Contractors working on the renovation of London’s Grenfell Tower were asked by the building’s managers to reduce costs, with cheaper exterior cladding suggested as one alternative, The Times reported Friday.
At least 80 people were killed in the blaze that consumed the tower this month, with the cladding blamed for spreading the fire throughout the 24-floor block.
An “urgent nudge email” sent to contractor Artelia UK from the Kensington and Chelsea tenant management organisation (KCTMO), which runs the tower block on behalf of the local council, said that “we need good costs” for council deputy leader Rock Feilding-Mellen.
One suggestion was the use of aluminium panels instead of zinc, which is more fire-resistant, leading to a “saving of £293,368”.
Retired judge Martin Moore-Bick was on Thursday appointed to lead a public inquiry into the fire, which engulfed Grenfell Tower on June 14.
Residents have expressed anger at the authorities’ handling of the fire, leading protesters on June 16 to storm the town hall which manages the social housing block, though there is no suggestion that fire safety concerns were ignored.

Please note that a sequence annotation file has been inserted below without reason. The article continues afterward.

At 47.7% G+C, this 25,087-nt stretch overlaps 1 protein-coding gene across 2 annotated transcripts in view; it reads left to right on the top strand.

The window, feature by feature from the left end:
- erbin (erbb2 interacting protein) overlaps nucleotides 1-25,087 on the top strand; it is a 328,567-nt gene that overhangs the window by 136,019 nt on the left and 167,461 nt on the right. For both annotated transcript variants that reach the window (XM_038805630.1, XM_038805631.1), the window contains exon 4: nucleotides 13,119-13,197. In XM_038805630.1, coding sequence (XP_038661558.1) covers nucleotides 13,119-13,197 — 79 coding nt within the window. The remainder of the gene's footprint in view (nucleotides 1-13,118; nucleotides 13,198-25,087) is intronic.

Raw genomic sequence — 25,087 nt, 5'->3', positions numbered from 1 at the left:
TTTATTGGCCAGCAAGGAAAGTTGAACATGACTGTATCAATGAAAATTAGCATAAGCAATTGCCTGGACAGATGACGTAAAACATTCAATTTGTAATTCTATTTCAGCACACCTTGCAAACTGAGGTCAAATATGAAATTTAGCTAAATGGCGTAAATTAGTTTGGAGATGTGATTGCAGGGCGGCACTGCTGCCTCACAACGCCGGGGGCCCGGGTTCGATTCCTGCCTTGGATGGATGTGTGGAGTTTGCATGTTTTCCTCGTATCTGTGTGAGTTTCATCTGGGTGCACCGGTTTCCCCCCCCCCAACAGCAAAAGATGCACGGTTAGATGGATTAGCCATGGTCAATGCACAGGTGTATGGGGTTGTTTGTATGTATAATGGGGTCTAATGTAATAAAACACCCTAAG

On Friday, Robert Black, chief executive of KCTMO, said he would resign in order to “concentrate on assisting with the investigation and inquiry.”
Victims identified so far include a six-month-old baby, her eight-year-old sister and their parents, who lived on the 20th floor.
The baby was found in her dead mother’s arms.
The government revealed Friday that cladding samples taken from 149 high-rise buildings in 45 local authority areas had all failed fire safety tests.
As part of an emergency fund, the government announced this month that each household whose home was destroyed would receive at least £5,500 (6,250 euros, $7,130).
Checks are under way at hundreds of high-rises in Britain fitted with the same cladding which encased Grenfell Tower.
The Kensington and Chelsea Council on Thursday failed in a bid to bar journalists from the first meeting of councillors since the disaster, and instead adjourned the meeting early.
Theresa May’s office criticised the aborted meeting, saying: “The High Court ruled that the meeting should be open and we would have expected the council to respect that.”